Growth Stocks: A Once-in-a-Decade Opportunity to Get Rich

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Growth stocks haven’t been this cheap in a decade. The selloff in growth stocks last year was triggered by rising interest rates, which has increased the cost of capital. Essentially, it’s costlier for businesses to fund growth. That said, here are a couple of growth stocks that could handsomely reward investors in the coming years.

TELUS International stock

TELUS International (TSX:TIXT) is one of TELUS’s growth engines. Unlike some growth stocks, the company is actually profitable and generates decent cash flow. Particularly, from 2019 to 2022, TELUS International increased its revenue by 142% to US$2,468 million, increased its net income by 165% to US$183 million, grew its operating cash flow three-fold to US$437 million, and increased its free cash flow 3.7-fold to US$332 million.

Like other growth stocks, last year was a slower year for TELUS International — at least for its revenue. It witnessed revenue growth of 12%. However, it managed to increase its operating cash flow and free cash flow by 55% and 81%, respectively.

TELUS International operates in 28 countries, servicing clients in various industries: communications and media, travel and hospitality, e-commerce, technology, fintech and financial services, games, and healthcare. The company provides end-to-end IT service solutions from idea generation to user experience or user interface design to the final delivery of the solution.

At $27.38 per share at writing, TELUS International trades at about 16.6 times adjusted earnings, while it has the potential to grow at a double-digit rate over the next three to five years. Analysts believe the growth stock is discounted by about 26%, which implies 36% upside potential over the next 12 months.

Nuvei stock

Since hitting a rock bottom in late December 2022, Nuvei (TSX:NVEI) stock has already started turning around. The tech stock has climbed more than 70% from the bottom! Its price-to-earnings ratio appears to be outrageously high at about 98. However, the fact that it trades at about 20 times cash flow seems to be a much more reasonable valuation.

Last year, the stock “only” experienced revenue growth of 16%. As well, it was able to marginally increase its operating cash flow, while its free cash flow fell 8%. In other words, it was a slow year for the company.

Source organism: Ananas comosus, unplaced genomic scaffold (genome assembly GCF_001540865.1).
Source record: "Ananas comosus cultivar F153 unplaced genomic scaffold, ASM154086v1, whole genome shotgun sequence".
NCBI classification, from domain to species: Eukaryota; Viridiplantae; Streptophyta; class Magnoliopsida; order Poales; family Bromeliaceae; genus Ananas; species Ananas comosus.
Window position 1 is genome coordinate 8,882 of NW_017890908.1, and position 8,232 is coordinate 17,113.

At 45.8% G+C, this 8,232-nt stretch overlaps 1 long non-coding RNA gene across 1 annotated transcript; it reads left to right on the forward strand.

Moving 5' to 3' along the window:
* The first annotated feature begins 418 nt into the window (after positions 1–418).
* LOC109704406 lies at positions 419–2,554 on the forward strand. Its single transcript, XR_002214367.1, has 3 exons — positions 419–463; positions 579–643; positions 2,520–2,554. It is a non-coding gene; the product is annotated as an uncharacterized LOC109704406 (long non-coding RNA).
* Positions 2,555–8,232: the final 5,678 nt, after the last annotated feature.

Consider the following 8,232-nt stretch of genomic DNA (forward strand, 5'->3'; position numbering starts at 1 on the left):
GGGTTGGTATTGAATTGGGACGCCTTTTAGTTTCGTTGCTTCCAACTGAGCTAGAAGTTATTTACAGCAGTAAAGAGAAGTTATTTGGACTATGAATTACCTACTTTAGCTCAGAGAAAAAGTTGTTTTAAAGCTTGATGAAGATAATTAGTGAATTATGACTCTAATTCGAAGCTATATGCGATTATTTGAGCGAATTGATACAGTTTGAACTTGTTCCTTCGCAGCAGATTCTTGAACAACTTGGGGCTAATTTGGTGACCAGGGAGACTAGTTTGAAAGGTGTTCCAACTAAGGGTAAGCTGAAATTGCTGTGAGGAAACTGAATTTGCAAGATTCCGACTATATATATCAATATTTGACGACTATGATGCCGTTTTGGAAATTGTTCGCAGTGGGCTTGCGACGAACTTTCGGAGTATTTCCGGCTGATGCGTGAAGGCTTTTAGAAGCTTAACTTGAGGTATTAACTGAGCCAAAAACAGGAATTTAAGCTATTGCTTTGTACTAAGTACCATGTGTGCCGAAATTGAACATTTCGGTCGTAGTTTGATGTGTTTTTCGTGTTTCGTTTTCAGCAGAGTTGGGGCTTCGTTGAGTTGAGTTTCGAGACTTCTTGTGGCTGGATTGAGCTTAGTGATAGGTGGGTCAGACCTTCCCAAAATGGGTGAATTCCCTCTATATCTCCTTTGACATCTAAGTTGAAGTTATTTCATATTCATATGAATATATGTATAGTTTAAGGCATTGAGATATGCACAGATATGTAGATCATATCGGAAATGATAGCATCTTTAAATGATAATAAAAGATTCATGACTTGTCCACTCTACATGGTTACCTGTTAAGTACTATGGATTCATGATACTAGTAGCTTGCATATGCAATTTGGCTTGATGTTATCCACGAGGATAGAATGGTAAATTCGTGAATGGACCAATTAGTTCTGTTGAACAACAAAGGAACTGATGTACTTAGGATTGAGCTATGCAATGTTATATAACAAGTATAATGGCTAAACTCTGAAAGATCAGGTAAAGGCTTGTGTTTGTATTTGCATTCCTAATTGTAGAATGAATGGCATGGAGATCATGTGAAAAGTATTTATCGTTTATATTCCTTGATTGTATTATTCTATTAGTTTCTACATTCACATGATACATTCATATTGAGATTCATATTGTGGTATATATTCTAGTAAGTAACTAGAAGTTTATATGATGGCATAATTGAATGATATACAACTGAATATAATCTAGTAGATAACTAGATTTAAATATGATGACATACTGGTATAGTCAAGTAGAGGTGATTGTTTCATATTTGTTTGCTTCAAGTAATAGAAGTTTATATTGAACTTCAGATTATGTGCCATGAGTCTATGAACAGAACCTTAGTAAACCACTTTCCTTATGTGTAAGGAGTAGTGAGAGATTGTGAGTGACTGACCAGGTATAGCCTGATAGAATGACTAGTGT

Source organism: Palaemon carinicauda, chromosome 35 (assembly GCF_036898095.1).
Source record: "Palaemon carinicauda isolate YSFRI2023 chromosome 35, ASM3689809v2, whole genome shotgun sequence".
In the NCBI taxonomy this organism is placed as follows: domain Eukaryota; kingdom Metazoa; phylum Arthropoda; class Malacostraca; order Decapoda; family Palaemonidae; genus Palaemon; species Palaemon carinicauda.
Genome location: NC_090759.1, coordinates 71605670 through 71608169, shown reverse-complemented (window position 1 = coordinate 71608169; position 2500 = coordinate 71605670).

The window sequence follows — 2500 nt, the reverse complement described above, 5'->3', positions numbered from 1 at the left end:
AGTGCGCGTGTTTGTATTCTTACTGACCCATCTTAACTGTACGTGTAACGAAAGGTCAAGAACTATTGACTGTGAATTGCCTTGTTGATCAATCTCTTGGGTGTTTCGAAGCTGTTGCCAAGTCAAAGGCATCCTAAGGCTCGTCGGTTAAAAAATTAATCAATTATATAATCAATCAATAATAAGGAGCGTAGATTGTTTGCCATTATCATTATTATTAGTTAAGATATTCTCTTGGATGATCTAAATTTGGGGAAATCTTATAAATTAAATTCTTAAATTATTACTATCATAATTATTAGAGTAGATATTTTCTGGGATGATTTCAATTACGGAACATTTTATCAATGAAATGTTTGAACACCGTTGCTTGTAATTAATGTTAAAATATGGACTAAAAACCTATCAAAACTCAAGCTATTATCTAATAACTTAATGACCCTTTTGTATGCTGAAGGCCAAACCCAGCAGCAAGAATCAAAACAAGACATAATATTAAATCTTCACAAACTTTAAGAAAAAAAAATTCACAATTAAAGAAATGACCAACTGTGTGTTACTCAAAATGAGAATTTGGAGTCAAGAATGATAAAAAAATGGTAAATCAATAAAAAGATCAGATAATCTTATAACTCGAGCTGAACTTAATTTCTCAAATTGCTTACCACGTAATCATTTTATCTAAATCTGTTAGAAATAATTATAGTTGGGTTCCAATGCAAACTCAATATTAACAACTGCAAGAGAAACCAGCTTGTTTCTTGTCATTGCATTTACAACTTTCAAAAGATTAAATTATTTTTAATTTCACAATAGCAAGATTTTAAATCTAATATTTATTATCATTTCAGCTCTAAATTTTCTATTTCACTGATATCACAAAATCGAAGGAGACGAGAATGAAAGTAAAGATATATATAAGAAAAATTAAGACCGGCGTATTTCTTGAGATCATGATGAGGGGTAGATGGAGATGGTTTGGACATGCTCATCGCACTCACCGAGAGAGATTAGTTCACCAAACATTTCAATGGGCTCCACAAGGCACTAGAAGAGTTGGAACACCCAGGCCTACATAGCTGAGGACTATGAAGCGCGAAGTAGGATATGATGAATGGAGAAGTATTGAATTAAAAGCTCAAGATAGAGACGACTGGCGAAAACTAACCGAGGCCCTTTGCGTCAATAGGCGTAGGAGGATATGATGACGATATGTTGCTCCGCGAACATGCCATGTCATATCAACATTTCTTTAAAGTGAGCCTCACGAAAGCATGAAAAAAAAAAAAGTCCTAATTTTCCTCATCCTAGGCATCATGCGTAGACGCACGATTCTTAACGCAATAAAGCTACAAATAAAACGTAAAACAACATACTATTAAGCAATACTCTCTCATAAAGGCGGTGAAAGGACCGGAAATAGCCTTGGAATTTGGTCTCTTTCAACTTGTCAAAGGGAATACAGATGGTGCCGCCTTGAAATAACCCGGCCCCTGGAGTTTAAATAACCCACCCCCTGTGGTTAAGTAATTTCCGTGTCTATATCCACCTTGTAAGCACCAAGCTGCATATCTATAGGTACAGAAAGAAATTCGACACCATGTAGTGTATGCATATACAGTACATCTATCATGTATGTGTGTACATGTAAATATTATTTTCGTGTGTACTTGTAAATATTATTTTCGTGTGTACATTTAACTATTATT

Looking at a longer time frame, from 2019 to 2022, Nuvei increased its revenue by 243% to US$843.3 million, grew its operating cash flow 12-fold to US$267.7 million, and grew its free cash flow 18-fold to US$219.3 million.

At $56.54 per share at writing, analysts believe Nuvei stock is discounted by about 24%, which implies 31% upside potential over the next 12 months.

A subsequent economic expansion period, likely signaled by declining interest rates, could trigger another period of substantial growth for these tech stocks.

Also consider growth ETFs that are more diversified

It can be risky to buy individual growth stocks. Investors can reduce risk and gain exposure to growth stocks via growth-oriented exchange-traded funds (ETFs) such as SPDR Portfolio S&P 500 Growth ETF and iShares Russell Mid-Cap ETF. The first ETF’s top holdings include Alphabet, Amazon, Apple, Microsoft, Tesla, UnitedHealth, and Visa. Also, it’d be less work to add to ETF positions over time.

The post Growth Stocks: A Once-in-a-Decade Opportunity to Get Rich appeared first on The Motley Fool Canada.

Should You Invest $1,000 In Nuvei?

Before you consider Nuvei, you’ll want to hear this.

Our market-beating analyst team just revealed what they believe are the 5 best stocks for investors to buy in March 2023… and Nuvei wasn’t on the list.

The online investing service they’ve run for nearly a decade, Motley Fool Stock Advisor Canada, is beating the TSX by 22 percentage points. And right now, they think there are 5 stocks that are better buys.

See the 5 Stocks
* Returns as of 3/7/23

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Suzanne Frey, an executive at Alphabet, is a member of The Motley Fool’s board of directors. John Mackey, former CEO of Whole Foods Market, an Amazon subsidiary, is a member of The Motley Fool’s board of directors. Fool contributor Kay Ng has positions in Alphabet,, Microsoft, Nuvei, TELUS, and Visa. The Motley Fool has positions in and recommends Nuvei. The Motley Fool recommends Alphabet,, Apple, Microsoft, TELUS, Telus International, Tesla, and Visa. The Motley Fool has a disclosure policy.

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